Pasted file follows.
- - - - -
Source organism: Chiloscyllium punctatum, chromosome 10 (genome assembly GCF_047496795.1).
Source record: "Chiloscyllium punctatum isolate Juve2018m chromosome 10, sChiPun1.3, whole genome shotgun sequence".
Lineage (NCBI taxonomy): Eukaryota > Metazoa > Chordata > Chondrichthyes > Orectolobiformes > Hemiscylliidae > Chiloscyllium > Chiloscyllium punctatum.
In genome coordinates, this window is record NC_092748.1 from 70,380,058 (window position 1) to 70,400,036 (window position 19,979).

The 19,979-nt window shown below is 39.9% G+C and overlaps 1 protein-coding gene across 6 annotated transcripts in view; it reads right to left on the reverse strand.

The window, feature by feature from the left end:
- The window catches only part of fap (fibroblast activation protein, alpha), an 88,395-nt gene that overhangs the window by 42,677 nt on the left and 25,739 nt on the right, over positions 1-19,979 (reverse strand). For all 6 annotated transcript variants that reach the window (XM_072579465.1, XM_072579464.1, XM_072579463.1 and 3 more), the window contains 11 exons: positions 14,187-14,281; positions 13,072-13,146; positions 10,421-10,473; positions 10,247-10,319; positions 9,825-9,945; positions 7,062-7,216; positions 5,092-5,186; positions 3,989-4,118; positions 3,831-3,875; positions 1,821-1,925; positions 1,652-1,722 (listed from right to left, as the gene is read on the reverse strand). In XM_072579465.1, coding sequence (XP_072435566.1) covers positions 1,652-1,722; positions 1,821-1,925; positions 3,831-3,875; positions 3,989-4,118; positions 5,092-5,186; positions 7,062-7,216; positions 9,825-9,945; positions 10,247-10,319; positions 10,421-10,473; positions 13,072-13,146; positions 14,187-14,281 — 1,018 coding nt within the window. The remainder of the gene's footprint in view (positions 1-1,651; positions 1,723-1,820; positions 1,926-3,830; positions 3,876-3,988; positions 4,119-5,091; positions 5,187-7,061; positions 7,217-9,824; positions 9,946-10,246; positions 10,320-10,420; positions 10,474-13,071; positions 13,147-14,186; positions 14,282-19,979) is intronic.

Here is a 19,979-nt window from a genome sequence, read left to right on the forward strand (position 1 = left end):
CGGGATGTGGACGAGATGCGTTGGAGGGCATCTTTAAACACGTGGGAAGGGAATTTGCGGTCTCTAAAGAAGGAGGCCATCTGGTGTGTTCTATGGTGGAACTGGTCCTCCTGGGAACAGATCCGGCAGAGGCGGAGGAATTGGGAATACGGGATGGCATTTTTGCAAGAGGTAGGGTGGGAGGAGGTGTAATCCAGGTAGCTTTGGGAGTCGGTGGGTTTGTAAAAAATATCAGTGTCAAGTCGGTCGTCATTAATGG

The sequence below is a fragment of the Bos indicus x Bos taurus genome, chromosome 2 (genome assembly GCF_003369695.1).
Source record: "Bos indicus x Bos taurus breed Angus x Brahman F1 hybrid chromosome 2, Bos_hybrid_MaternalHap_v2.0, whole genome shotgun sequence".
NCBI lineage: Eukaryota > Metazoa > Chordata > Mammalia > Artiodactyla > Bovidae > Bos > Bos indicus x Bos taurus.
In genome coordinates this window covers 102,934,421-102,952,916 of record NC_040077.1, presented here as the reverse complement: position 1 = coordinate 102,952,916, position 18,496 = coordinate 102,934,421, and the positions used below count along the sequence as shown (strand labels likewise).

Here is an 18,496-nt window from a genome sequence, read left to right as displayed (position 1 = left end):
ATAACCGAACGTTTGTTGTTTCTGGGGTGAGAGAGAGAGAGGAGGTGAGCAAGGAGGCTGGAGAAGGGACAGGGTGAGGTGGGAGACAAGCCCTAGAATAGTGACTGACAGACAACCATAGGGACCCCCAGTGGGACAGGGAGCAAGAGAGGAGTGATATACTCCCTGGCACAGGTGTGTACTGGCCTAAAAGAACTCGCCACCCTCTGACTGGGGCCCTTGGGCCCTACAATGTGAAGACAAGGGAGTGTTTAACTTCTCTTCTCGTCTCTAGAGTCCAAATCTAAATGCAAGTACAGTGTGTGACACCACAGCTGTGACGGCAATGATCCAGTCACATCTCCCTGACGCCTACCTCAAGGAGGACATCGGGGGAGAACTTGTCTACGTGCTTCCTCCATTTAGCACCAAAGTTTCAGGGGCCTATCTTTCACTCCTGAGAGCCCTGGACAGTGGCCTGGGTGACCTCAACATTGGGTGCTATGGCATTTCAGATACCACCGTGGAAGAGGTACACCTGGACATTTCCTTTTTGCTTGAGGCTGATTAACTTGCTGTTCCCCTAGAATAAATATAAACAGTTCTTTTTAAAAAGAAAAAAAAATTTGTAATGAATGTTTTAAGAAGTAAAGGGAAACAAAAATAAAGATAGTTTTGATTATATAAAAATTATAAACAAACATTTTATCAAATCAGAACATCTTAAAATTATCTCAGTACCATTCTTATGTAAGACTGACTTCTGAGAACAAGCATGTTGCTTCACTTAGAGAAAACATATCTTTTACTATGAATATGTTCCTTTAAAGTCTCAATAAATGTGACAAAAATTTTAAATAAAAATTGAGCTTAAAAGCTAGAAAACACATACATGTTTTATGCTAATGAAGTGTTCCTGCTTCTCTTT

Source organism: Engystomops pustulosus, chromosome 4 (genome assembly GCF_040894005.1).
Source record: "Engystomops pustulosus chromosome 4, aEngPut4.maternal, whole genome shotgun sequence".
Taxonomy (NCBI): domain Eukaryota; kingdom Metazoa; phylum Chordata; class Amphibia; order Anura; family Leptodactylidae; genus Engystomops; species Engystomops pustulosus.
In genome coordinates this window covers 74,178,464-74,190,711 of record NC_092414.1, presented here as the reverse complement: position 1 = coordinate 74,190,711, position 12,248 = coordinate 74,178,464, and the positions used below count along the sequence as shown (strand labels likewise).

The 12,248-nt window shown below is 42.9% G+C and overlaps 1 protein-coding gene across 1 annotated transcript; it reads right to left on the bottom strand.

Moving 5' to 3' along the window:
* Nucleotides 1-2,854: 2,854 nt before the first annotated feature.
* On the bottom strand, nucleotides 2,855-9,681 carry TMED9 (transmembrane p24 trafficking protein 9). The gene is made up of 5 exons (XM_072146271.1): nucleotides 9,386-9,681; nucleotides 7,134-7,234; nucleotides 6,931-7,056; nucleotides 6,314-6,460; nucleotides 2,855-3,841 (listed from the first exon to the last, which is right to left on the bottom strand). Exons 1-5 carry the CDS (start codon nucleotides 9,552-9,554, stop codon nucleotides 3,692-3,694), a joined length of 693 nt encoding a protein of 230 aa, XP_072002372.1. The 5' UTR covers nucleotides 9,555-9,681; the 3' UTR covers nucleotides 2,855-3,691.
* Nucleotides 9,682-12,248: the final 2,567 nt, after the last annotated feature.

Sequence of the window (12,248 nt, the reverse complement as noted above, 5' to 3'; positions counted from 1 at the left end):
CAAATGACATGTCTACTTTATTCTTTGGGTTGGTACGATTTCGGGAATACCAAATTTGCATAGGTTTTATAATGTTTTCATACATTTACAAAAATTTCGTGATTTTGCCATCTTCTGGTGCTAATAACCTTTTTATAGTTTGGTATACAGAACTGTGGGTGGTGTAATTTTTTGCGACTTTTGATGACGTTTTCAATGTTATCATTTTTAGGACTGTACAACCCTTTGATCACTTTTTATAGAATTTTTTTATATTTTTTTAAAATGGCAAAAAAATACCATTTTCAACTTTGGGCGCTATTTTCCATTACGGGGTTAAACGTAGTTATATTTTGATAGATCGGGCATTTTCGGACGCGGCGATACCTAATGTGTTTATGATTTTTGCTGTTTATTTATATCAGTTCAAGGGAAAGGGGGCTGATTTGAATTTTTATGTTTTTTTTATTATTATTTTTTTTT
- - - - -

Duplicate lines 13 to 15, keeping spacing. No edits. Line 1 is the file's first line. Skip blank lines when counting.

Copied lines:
In genome coordinates this window covers 102,934,421-102,952,916 of record NC_040077.1, presented here as the reverse complement: position 1 = coordinate 102,952,916, position 18,496 = coordinate 102,934,421, and the positions used below count along the sequence as shown (strand labels likewise).

Here is an 18,496-nt window from a genome sequence, read left to right as displayed (position 1 = left end):
ATAACCGAACGTTTGTTGTTTCTGGGGTGAGAGAGAGAGAGGAGGTGAGCAAGGAGGCTGGAGAAGGGACAGGGTGAGGTGGGAGACAAGCCCTAGAATAGTGACTGACAGACAACCATAGGGACCCCCAGTGGGACAGGGAGCAAGAGAGGAGTGATATACTCCCTGGCACAGGTGTGTACTGGCCTAAAAGAACTCGCCACCCTCTGACTGGGGCCCTTGGGCCCTACAATGTGAAGACAAGGGAGTGTTTAACTTCTCTTCTCGTCTCTAGAGTCCAAATCTAAATGCAAGTACAGTGTGTGACACCACAGCTGTGACGGCAATGATCCAGTCACATCTCCCTGACGCCTACCTCAAGGAGGACATCGGGGGAGAACTTGTCTACGTGCTTCCTCCATTTAGCACCAAAGTTTCAGGGGCCTATCTTTCACTCCTGAGAGCCCTGGACAGTGGCCTGGGTGACCTCAACATTGGGTGCTATGGCATTTCAGATACCACCGTGGAAGAGGTACACCTGGACATTTCCTTTTTGCTTGAGGCTGATTAACTTGCTGTTCCCCTAGAATAAATATAAACAGTTCTTTTTAAAAAGAAAAAAAAATTTGTAATGAATGTTTTAAGAAGTAAAGGGAAACAAAAATAAAGATAGTTTTGATTATATAAAAATTATAAACAAACATTTTATCAAATCAGAACATCTTAAAATTATCTCAGTACCATTCTTATGTAAGACTGACTTCTGAGAACAAGCATGTTGCTTCACTTAGAGAAAACATATCTTTTACTATGAATATGTTCCTTTAAAGTCTCAATAAATGTGACAAAAATTTTAAATAAAAATTGAGCTTAAAAGCTAGAAAACACATACATGTTTTATGCTAATGAAGTGTTCCTGCTTCTCTTT